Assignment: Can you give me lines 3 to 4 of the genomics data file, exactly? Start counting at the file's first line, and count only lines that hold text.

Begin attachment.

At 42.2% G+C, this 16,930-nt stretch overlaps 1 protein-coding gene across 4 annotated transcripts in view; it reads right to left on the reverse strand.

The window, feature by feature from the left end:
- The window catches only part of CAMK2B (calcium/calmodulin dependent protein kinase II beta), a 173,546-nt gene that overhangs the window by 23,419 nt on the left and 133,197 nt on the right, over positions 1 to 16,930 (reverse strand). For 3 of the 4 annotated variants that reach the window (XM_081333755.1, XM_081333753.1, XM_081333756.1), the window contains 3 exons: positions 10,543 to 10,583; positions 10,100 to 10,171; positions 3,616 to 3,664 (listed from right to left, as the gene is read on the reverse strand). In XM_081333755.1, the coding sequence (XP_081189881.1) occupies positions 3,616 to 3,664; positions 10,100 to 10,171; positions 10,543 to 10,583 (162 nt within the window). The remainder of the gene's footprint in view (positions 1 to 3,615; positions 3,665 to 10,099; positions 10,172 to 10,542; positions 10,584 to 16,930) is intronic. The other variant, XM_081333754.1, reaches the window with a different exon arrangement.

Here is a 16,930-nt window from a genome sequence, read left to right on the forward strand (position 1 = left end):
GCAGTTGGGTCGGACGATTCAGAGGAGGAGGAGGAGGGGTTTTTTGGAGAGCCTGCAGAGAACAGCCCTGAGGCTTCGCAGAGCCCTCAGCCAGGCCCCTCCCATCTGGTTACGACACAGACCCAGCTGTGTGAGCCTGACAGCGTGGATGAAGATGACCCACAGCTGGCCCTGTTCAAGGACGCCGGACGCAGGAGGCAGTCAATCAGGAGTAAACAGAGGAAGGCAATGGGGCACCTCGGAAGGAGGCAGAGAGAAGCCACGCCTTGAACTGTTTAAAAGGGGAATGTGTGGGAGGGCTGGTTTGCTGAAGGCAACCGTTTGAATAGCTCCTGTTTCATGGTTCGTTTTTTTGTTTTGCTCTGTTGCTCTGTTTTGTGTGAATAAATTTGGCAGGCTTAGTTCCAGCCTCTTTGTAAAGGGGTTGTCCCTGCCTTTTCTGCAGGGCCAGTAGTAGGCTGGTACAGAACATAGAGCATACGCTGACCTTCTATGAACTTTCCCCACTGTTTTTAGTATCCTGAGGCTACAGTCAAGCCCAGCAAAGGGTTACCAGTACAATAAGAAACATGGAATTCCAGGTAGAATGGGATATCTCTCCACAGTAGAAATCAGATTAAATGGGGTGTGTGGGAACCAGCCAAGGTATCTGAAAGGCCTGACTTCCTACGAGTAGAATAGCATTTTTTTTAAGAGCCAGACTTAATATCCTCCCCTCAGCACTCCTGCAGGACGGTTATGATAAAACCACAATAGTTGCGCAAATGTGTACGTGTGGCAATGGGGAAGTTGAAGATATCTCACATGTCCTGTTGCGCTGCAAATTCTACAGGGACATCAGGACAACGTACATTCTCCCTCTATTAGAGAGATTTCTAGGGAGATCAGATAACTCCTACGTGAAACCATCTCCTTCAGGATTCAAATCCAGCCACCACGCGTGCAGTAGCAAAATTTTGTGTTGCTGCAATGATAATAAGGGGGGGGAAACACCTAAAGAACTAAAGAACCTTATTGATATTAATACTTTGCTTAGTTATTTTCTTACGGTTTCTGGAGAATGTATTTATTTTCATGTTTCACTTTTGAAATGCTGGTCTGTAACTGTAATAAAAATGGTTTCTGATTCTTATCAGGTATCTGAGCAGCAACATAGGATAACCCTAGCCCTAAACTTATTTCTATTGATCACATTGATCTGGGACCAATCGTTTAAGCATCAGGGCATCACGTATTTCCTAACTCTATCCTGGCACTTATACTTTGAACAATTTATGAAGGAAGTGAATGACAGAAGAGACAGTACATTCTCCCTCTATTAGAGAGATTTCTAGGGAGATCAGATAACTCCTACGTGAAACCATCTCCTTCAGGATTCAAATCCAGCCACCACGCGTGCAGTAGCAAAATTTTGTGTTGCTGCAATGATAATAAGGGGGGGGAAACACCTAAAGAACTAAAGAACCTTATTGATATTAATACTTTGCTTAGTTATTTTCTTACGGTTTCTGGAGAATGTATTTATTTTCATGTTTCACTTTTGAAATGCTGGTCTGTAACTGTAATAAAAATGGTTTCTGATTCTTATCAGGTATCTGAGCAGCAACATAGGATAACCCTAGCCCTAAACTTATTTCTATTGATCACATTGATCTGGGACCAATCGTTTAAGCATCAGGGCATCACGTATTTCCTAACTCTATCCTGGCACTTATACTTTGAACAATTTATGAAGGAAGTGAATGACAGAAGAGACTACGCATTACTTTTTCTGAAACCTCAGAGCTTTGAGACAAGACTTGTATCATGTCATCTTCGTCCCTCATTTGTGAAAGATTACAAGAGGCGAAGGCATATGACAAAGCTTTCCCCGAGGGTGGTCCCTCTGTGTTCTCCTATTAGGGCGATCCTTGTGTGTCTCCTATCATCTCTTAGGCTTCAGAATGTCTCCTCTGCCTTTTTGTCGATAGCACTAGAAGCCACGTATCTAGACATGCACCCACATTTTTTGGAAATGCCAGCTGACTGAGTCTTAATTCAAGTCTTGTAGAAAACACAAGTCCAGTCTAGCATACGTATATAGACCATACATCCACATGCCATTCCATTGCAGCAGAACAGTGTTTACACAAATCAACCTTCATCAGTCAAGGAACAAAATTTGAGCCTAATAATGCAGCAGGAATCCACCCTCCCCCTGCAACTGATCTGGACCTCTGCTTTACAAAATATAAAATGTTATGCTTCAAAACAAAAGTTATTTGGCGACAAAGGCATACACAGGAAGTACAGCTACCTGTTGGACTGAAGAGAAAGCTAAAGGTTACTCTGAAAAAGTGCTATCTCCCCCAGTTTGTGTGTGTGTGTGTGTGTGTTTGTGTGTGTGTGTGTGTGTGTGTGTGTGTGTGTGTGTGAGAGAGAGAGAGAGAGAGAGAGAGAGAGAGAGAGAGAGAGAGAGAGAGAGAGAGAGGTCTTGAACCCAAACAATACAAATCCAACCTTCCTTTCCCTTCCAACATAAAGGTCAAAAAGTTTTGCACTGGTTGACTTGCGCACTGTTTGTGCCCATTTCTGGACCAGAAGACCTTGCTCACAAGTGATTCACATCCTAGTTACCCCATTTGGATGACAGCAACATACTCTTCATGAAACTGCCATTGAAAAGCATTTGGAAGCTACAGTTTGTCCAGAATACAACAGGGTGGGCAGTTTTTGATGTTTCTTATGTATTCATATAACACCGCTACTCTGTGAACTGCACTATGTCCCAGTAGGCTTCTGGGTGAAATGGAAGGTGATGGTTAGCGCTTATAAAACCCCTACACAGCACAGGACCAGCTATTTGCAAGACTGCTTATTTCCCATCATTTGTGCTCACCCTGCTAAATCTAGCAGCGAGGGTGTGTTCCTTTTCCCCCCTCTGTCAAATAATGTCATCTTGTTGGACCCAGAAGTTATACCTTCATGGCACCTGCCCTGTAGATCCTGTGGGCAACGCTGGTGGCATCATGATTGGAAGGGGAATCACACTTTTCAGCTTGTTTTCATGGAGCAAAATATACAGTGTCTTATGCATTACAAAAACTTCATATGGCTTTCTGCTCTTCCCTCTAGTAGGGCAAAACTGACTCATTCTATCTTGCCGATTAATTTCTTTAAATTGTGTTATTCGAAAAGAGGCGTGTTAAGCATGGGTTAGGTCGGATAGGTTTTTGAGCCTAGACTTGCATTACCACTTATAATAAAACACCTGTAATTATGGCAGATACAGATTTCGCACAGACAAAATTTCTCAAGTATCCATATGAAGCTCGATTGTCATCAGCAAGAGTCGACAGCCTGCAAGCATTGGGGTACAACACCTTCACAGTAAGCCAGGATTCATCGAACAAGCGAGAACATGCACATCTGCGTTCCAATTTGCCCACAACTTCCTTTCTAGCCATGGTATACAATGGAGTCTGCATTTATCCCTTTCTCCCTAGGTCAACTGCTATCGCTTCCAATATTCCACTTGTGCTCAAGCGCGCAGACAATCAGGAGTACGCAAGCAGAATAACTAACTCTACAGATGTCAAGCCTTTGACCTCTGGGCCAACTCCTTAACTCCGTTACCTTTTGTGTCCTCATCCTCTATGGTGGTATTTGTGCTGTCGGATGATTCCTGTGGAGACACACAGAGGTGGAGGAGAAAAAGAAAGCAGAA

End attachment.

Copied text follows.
- The window catches only part of CAMK2B (calcium/calmodulin dependent protein kinase II beta), a 173,546-nt gene that overhangs the window by 23,419 nt on the left and 133,197 nt on the right, over positions 1 to 16,930 (reverse strand). For 3 of the 4 annotated variants that reach the window (XM_081333755.1, XM_081333753.1, XM_081333756.1), the window contains 3 exons: positions 10,543 to 10,583; positions 10,100 to 10,171; positions 3,616 to 3,664 (listed from right to left, as the gene is read on the reverse strand). In XM_081333755.1, the coding sequence (XP_081189881.1) occupies positions 3,616 to 3,664; positions 10,100 to 10,171; positions 10,543 to 10,583 (162 nt within the window). The remainder of the gene's footprint in view (positions 1 to 3,615; positions 3,665 to 10,099; positions 10,172 to 10,542; positions 10,584 to 16,930) is intronic. The other variant, XM_081333754.1, reaches the window with a different exon arrangement.

Here is a 16,930-nt window from a genome sequence, read left to right on the forward strand (position 1 = left end):